Monday, March 28, 2016

Name clearing hearings


Name clearing hearings
Chang v Department of Educ. of the City of New York, 2016 NY Slip Op 02018, Appellate Division, First Department

The New York City Department of Education [Department] terminated Tzefang Frances Chang’s contract as a bilingual speech pathologist. Chang brought an Article 78 action challenging the Department’s action.

Supreme Court dismissed Chang’s petition after finding that the agreement between the Department and Chang gave the Department “the unconditional right to terminate the contract without cause and that such contract termination clauses are enforceable.”*In addition, the court said that the Department was not required to accept Chang's claims concerning the events that triggered the Department’s action. The Appellate Division sustained the lower court’s ruling.

Another element in this action concerned Chang’s demand for a “name-clearing hearing.” The Appellate Division held that Chang was not entitled to a name-clearing hearing as she presented no evidence to refute the statements of the Department’s Director of Employee Relations that “the code” placed on Chang's personnel file was for internal use only, and therefore she failed to show a likelihood of public dissemination of the material she alleged was “stigmatizing.”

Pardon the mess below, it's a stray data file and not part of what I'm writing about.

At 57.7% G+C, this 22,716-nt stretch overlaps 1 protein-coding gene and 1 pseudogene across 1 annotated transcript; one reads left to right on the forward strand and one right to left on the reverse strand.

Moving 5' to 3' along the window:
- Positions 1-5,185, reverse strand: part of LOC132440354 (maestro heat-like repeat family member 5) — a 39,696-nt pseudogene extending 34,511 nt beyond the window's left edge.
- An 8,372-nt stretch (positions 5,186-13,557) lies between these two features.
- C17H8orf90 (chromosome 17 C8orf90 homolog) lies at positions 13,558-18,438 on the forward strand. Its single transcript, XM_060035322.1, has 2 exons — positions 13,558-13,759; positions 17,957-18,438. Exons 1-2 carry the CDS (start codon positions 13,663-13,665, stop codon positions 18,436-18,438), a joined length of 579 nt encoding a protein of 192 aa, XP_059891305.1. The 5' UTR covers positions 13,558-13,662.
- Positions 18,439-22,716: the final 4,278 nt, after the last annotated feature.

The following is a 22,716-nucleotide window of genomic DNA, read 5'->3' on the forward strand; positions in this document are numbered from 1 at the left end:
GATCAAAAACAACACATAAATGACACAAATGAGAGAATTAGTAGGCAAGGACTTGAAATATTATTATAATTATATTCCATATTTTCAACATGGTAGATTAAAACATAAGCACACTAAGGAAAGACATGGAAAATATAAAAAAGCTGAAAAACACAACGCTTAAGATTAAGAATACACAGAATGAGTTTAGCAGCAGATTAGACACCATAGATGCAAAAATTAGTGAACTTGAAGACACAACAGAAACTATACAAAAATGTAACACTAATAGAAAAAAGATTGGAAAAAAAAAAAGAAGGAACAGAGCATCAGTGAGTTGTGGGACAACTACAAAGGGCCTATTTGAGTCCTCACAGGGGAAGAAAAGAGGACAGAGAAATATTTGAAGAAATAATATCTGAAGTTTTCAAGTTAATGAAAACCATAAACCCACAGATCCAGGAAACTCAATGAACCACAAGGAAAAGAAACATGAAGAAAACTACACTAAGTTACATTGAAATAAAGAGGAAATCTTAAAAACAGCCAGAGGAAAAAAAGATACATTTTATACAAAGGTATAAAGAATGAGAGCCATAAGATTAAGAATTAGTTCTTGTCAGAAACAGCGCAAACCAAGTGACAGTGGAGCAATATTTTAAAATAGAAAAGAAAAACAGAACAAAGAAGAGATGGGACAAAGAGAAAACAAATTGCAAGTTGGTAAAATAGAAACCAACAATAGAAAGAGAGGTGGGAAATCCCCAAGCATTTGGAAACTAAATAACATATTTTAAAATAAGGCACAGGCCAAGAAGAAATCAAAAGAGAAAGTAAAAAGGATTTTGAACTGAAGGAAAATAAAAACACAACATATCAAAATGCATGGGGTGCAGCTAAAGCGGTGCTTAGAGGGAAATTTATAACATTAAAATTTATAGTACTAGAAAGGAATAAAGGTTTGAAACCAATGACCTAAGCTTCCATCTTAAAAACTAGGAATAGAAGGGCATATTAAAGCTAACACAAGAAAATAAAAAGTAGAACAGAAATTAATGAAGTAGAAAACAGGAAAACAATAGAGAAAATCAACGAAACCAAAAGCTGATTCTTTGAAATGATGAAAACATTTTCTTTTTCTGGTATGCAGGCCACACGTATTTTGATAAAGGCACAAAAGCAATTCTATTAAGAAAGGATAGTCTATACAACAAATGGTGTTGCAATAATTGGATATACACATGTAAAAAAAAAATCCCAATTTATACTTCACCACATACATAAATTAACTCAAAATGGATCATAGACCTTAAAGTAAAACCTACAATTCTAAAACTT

In Swinton v Safir, 93 NY2d 758, the Court of Appeals held that with respect to an employer providing a former employee with a “name clearing hearing,” the material in the individual’s personnel records objected to must be “stigmatizing in the constitutional sense,” and not merely charges of “individual or isolated instances of bad judgment or incompetent performance of duties.” Further, the individual seeking such a hearing carries the burden of proof and must show the “stigmatizing nature” of the information and its publication to the public.

Courts have held that the internal disclosure of allegedly stigmatizing reasons for the discharge or demotion of an employee to the individual and, or, to agency administrators “having a right to know” does not constitute a public disclosure of such information and thus a name-clearing hearing" is not required because of such intra-agency communications.

In any event, a name clearing hearing serves only one purpose - to provide the individual with an opportunity to clear his or her “good name and reputation” in situations where he or she alleges that information of a stigmatizing nature has been made public by his or her former employer. Prevailing at a name-clearing hearing does not entitle the individual to reinstatement to his or her former position.

* Presumably an employer’s “unconditional right” to terminate a contract employee would not extend to insulating the employer from liability if it terminated the individual for a constitutionally impermissible reason or purpose.

The decision is posted on the Internet at:
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